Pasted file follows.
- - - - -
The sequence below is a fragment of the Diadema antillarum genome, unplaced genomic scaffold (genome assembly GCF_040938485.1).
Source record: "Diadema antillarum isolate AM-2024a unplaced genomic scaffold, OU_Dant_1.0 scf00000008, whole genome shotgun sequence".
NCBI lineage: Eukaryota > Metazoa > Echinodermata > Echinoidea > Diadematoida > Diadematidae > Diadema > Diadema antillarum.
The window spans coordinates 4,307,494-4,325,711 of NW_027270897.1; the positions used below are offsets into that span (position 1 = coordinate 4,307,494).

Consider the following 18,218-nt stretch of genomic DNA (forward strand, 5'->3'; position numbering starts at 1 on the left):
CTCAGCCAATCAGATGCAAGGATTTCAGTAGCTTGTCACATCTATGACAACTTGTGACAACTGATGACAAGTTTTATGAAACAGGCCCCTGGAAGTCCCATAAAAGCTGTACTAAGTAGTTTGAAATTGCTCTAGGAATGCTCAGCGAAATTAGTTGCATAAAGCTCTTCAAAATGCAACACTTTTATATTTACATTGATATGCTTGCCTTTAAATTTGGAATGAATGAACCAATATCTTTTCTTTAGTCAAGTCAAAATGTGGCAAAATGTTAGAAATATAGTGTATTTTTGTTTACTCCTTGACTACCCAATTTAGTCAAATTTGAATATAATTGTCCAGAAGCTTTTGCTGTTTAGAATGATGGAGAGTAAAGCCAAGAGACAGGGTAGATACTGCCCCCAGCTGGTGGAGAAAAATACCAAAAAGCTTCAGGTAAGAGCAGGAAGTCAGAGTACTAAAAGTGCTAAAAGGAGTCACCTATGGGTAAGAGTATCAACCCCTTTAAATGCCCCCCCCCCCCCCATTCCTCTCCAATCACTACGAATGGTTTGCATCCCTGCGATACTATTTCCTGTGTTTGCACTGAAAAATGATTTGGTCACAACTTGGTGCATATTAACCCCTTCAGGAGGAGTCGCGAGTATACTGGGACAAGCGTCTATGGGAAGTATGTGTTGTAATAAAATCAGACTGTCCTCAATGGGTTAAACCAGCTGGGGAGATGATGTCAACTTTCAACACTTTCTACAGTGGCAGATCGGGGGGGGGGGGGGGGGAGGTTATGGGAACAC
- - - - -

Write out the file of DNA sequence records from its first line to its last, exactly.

The sequence below is a fragment of the Diadema antillarum genome, unplaced genomic scaffold (genome assembly GCF_040938485.1).
Source record: "Diadema antillarum isolate AM-2024a unplaced genomic scaffold, OU_Dant_1.0 scf00000008, whole genome shotgun sequence".
NCBI lineage: Eukaryota > Metazoa > Echinodermata > Echinoidea > Diadematoida > Diadematidae > Diadema > Diadema antillarum.
The window spans coordinates 4,307,494-4,325,711 of NW_027270897.1; the positions used below are offsets into that span (position 1 = coordinate 4,307,494).

Consider the following 18,218-nt stretch of genomic DNA (forward strand, 5'->3'; position numbering starts at 1 on the left):
CTCAGCCAATCAGATGCAAGGATTTCAGTAGCTTGTCACATCTATGACAACTTGTGACAACTGATGACAAGTTTTATGAAACAGGCCCCTGGAAGTCCCATAAAAGCTGTACTAAGTAGTTTGAAATTGCTCTAGGAATGCTCAGCGAAATTAGTTGCATAAAGCTCTTCAAAATGCAACACTTTTATATTTACATTGATATGCTTGCCTTTAAATTTGGAATGAATGAACCAATATCTTTTCTTTAGTCAAGTCAAAATGTGGCAAAATGTTAGAAATATAGTGTATTTTTGTTTACTCCTTGACTACCCAATTTAGTCAAATTTGAATATAATTGTCCAGAAGCTTTTGCTGTTTAGAATGATGGAGAGTAAAGCCAAGAGACAGGGTAGATACTGCCCCCAGCTGGTGGAGAAAAATACCAAAAAGCTTCAGGTAAGAGCAGGAAGTCAGAGTACTAAAAGTGCTAAAAGGAGTCACCTATGGGTAAGAGTATCAACCCCTTTAAATGCCCCCCCCCCCCCCATTCCTCTCCAATCACTACGAATGGTTTGCATCCCTGCGATACTATTTCCTGTGTTTGCACTGAAAAATGATTTGGTCACAACTTGGTGCATATTAACCCCTTCAGGAGGAGTCGCGAGTATACTGGGACAAGCGTCTATGGGAAGTATGTGTTGTAATAAAATCAGACTGTCCTCAATGGGTTAAACCAGCTGGGGAGATGATGTCAACTTTCAACACTTTCTACAGTGGCAGATCGGGGGGGGGGGGGGGGGAGGTTATGGGAACAC